The Creator

Year: 
2012
Publisher: 
Place: 
London
Author of Review: 

The Creator

(Skaparinn, 2008)

The Creator is filled with damaged people. Sveinn is an isolated and lonely master craftsman who makes high-quality silicone sex dolls that he sells to other lonely men for companionship and sexual release. His simple life becomes hopelessly complicated by a chance encounter with Lóa, a mother of two on the brink of a nervous breakdown due to her daughter Margrét’s frightening anorexia and social phobia.

In a misguided spurt of motherly love, Lóa steals one of Sveinn’s sex dolls, intending to use it to help her daughter overcome her revulsion of all things physical by providing her with an unobtrusive companionship; a friend who will not and cannot judge her. The theft leads to a further mingling of their two lives, expertly captured by Guðrún Eva through a split perspective narrative that brings to the forefront, sometimes humorously and sometimes tragically, the incomprehension that is so often at the core of human interactions.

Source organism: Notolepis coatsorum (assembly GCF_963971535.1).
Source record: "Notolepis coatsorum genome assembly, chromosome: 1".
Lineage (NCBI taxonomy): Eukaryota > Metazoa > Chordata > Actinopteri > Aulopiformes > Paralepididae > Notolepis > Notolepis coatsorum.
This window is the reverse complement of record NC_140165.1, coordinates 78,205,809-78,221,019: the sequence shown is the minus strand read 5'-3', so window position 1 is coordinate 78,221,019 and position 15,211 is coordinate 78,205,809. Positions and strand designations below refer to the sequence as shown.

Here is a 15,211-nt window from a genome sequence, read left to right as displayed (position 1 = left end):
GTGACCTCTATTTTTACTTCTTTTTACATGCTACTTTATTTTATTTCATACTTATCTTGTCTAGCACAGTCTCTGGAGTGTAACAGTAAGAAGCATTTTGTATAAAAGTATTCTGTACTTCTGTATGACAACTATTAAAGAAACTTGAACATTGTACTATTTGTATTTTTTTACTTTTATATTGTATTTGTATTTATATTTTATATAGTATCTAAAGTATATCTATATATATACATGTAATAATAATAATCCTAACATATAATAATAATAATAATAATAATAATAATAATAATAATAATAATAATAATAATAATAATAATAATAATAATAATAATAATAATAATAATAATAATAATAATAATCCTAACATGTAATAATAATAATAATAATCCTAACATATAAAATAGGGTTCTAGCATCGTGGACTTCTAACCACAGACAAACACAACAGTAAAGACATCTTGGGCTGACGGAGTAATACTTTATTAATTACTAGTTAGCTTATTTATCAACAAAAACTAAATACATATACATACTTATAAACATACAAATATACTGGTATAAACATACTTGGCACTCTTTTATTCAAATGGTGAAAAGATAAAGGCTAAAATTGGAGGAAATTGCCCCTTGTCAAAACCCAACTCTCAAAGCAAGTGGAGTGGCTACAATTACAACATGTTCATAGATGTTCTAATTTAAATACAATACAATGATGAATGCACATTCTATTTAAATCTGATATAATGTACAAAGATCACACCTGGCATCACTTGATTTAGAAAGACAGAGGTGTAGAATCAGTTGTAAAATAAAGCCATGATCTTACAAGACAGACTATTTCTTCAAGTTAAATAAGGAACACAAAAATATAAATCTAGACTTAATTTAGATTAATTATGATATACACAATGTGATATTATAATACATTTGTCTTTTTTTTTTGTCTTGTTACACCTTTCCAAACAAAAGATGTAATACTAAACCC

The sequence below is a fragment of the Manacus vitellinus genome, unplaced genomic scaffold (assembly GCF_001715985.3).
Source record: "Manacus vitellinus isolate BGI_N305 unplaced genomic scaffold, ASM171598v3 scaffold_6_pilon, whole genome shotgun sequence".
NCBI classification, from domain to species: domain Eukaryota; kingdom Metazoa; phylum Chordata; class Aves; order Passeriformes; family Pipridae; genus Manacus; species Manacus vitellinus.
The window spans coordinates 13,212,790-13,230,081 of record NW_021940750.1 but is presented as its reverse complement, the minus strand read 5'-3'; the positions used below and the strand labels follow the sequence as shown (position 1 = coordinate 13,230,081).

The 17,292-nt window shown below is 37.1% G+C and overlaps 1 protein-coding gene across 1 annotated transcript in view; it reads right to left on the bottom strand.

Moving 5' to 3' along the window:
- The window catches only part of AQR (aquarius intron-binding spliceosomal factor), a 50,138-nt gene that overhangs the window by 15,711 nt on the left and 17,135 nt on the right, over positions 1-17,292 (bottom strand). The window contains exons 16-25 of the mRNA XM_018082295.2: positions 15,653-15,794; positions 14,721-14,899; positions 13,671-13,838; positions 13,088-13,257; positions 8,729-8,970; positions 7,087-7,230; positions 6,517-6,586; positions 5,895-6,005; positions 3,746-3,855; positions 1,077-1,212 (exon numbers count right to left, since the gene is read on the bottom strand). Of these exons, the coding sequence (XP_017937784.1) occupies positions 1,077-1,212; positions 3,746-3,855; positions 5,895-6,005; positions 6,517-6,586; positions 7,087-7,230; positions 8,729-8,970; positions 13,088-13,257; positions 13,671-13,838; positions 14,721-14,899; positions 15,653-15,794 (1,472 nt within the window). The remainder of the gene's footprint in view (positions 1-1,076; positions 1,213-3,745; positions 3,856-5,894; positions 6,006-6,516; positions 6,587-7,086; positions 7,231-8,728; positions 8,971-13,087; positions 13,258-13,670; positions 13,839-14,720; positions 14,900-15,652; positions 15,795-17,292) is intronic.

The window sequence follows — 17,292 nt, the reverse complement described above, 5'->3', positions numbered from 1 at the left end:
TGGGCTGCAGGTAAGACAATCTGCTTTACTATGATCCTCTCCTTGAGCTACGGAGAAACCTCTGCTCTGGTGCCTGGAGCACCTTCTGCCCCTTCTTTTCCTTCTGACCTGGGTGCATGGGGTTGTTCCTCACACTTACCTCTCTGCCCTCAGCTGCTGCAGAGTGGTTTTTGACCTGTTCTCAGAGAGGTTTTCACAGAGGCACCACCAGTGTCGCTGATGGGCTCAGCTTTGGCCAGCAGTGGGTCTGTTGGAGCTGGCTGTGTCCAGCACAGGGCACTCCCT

For more than twenty years, Guðrún Eva Mínervudóttir has been one of the most interesting, challenging and innovative author Iceland has to offer – with a dozen books to her name and numerous awards and nominations, including the 2011 Icelandic Literature Prize. Although it is one of her most intriguing books, the fact that The Creator is her only work currently available in the English language is a sign of a remarkable lost opportunity for the English-speaking publishing world.